I understand that before Hippasus of Metapontum proved that the square root of 2 is an irrational number, it was commonly assumed that, given two line segments, it would be possible to find a third line segment whose length divides evenly into the two, i.e. commensurability.

However why did the Greeks assume commensurability? What was the proof, reasonsing or evidence that made them think in this way? Or was it only an assumption without any proper justification?

Also what made Hippasus doubt this assumption? What motivated him to prove this assumption was wrong?


  • $\begingroup$ Perhaps commensurability was grounded in the Greek abhorrence of infinity in general and infinite processes in particular, as exemplified by the paradoxes of Zeno. If smaller and smaller "units" failed to obtain commensurability, then you had to deal with an infinite process, which was forbidden by the Greeks. We don't know a lot about Greek mathematics prior to Euclid, but for Euclid number meant positive integer. There was certainly no notion of irrational number. $\endgroup$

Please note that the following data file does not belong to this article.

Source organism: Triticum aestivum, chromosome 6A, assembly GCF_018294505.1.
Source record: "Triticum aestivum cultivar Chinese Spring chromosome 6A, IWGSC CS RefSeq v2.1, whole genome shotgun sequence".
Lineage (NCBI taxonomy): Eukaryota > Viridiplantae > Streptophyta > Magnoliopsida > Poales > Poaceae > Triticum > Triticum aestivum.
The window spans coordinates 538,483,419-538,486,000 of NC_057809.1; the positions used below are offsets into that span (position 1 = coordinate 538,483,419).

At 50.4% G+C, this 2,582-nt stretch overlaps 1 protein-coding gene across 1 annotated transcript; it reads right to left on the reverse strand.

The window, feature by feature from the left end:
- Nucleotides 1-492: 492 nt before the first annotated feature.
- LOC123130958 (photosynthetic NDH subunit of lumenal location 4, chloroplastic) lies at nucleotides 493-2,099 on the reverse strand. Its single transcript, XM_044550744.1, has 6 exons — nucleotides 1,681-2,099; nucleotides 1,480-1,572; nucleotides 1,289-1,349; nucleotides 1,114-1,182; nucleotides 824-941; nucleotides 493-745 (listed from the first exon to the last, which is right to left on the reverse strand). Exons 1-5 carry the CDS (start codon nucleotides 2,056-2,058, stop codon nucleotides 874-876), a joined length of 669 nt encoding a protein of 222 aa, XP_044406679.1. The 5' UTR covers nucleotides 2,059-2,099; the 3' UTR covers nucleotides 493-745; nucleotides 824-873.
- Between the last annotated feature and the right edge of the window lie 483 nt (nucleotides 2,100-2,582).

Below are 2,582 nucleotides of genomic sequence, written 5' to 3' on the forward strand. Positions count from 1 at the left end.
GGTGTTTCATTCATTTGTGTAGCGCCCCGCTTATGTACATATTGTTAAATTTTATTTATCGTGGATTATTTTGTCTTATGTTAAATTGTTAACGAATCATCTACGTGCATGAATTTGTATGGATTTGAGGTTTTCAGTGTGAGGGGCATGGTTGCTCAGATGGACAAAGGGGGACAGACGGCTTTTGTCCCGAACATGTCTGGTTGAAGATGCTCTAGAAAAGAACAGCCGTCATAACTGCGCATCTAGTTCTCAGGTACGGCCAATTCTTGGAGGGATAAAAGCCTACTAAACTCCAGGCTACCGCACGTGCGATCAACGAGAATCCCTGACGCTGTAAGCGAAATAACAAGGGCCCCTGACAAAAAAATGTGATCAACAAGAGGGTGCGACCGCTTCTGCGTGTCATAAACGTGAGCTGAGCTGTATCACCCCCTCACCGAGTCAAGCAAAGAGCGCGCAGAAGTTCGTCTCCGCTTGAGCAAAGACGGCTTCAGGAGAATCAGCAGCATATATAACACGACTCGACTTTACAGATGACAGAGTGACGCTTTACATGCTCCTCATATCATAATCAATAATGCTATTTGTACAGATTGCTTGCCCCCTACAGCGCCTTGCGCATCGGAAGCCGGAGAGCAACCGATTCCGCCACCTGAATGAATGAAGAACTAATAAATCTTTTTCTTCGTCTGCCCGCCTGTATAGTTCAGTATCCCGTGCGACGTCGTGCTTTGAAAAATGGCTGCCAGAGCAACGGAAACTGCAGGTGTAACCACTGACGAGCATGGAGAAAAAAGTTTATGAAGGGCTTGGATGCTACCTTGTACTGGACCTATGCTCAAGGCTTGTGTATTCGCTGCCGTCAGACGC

– nwr
    Mar 14 at 3:34
  • $\begingroup$ See this post $\endgroup$ Mar 15 at 15:29


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